• Serve as reliable indicators of disease activity in SLE
      • Current methodologies for detecting anti-dsDNA antibodies include Farr radioimmunoassay, Crithidia luciliae indirect immunofluorescence test (CLIFT), enzyme linked immunosorbent assay (ELISA), fluoroenzyme immunoassay (FEIA) and chemiluminescent immunoassay (CIA)
    • Anti-Smith antibodies
      • First identified in 1966
      • Exhibit high specificity for SLE and are often detectable prior to diagnosis
      • Several techniques are available for detecting anti-Sm antibodies
        • While immunoprecipitation using a radioactive immunoassay (RIA) is considered the gold standard, in routine practice, alternative methods such as indirect immunofluorescence tests (IIFT), enzyme linked immunosorbent assays (ELISA), addressable laser bead immunoassays (ALBIA), line immunoassays (LIA), chemiluminescent immunoassays (CLIA) and fluorescent enzyme immunoassays (FEIA) are more commonly used
Immunofluorescence description
Immunofluorescence images

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Distinct nuclear patterns

Distinct nuclear patterns

Board review style question #1

A 52 year old South American woman presented with fever (102 °F) and fatigue. She also has arthralgias and Raynaud phenomenon. Her primary care provider ordered an antinuclear antibody (ANA) screening test; the pattern on HEp-2 cells with serum diluted to 1:80 is shown in the figure. What is the ANA pattern?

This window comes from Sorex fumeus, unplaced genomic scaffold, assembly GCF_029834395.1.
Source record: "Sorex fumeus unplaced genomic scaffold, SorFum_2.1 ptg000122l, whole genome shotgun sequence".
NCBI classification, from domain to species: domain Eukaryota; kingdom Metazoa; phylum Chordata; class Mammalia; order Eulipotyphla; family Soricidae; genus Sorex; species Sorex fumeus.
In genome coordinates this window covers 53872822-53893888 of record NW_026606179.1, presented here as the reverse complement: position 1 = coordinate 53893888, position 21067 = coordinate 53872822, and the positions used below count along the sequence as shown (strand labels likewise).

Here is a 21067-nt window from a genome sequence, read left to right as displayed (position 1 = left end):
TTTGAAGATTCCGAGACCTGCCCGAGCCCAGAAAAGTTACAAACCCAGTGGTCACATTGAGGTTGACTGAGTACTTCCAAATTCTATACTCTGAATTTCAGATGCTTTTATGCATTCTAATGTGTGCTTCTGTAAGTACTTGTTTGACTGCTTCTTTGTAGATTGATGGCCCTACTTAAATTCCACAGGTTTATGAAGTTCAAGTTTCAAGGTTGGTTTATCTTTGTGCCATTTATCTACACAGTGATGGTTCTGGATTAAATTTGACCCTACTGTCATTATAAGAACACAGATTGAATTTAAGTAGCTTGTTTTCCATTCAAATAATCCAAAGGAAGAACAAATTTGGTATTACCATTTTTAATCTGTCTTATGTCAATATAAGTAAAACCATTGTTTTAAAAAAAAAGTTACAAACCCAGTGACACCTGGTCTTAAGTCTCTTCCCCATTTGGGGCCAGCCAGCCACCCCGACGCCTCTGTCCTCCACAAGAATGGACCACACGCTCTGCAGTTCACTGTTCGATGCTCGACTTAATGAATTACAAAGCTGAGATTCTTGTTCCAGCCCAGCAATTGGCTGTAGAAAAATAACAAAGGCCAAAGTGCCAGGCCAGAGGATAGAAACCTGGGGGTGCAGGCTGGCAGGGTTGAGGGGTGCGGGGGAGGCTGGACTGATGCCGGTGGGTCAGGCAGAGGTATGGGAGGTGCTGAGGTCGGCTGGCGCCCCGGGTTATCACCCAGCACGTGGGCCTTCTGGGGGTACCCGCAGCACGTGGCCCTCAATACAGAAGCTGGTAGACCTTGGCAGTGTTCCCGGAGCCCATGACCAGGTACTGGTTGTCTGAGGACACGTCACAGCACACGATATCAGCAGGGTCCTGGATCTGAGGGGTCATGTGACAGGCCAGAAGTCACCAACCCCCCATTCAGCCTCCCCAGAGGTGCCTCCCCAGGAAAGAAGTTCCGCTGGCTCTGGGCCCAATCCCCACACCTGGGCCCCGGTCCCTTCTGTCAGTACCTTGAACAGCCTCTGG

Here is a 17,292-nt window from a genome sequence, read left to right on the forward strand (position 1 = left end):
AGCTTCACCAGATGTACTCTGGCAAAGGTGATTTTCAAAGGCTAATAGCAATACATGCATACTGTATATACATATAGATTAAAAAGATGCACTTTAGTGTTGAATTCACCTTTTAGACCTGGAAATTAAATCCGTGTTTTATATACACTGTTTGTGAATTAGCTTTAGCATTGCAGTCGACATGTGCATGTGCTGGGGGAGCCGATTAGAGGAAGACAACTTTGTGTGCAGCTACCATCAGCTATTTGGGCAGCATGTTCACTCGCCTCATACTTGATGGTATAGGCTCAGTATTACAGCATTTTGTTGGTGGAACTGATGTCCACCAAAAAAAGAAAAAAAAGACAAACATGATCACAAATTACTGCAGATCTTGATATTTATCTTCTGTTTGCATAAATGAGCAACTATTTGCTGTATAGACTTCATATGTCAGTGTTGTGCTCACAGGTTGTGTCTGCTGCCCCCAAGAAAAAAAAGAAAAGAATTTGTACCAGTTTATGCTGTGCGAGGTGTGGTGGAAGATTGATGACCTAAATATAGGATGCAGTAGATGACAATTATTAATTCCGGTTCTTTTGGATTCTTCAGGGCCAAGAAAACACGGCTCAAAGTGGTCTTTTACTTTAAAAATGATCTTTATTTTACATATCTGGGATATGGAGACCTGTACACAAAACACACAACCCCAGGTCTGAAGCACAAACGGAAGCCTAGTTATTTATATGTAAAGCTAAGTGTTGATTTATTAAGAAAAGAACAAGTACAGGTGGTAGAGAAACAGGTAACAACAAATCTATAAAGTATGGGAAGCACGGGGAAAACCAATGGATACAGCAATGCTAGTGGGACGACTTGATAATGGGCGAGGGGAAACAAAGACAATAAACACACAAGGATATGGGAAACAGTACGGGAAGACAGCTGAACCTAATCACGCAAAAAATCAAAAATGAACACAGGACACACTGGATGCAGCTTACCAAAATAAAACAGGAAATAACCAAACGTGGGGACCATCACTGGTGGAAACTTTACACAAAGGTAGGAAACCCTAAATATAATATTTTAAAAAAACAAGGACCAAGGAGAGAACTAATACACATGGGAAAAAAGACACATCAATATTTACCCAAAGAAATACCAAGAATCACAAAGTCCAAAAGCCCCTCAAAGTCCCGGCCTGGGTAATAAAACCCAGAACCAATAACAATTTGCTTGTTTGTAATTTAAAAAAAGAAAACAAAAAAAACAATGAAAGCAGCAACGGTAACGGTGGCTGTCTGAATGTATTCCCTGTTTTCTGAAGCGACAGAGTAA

1. Centromere
  2. Homogeneous
  3. Negative
  4. Nucleolar
  5. Speckled
Board review style answer #1
B. Homogeneous. This is a homogeneous pattern, demonstrating homogenous and regular fluorescence across all nucleoplasms. The nucleoli may be stained or not stained depending on cell substrate. Mitotic cells (metaphase, anaphase and telophase) have the chromatin mass intensely stained in a homogeneous hyaline fashion (ICAP: ANA Patterns [Accessed 25 January 2024]). Answers A, C, D and E are incorrect because the pattern in the image does not match these choices.

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Reference: Systemic lupus erythematosus (SLE)
Board review style question #2
The IFA ANA result (> 1:80) was interpreted as homogeneous pattern in a 52 year old South American woman who presented with fever (102 °F) and fatigue, with arthralgias and Raynaud phenomenon. The provider ordered routine extractable nuclear antigen (ENA) profile test (Ro [SSA], La [SSB], Sm [Smith], RNP, Scl-70 and Jo1). Both Sm and RNP were found to be positive. What condition or diagnosis would you suspect for this patient?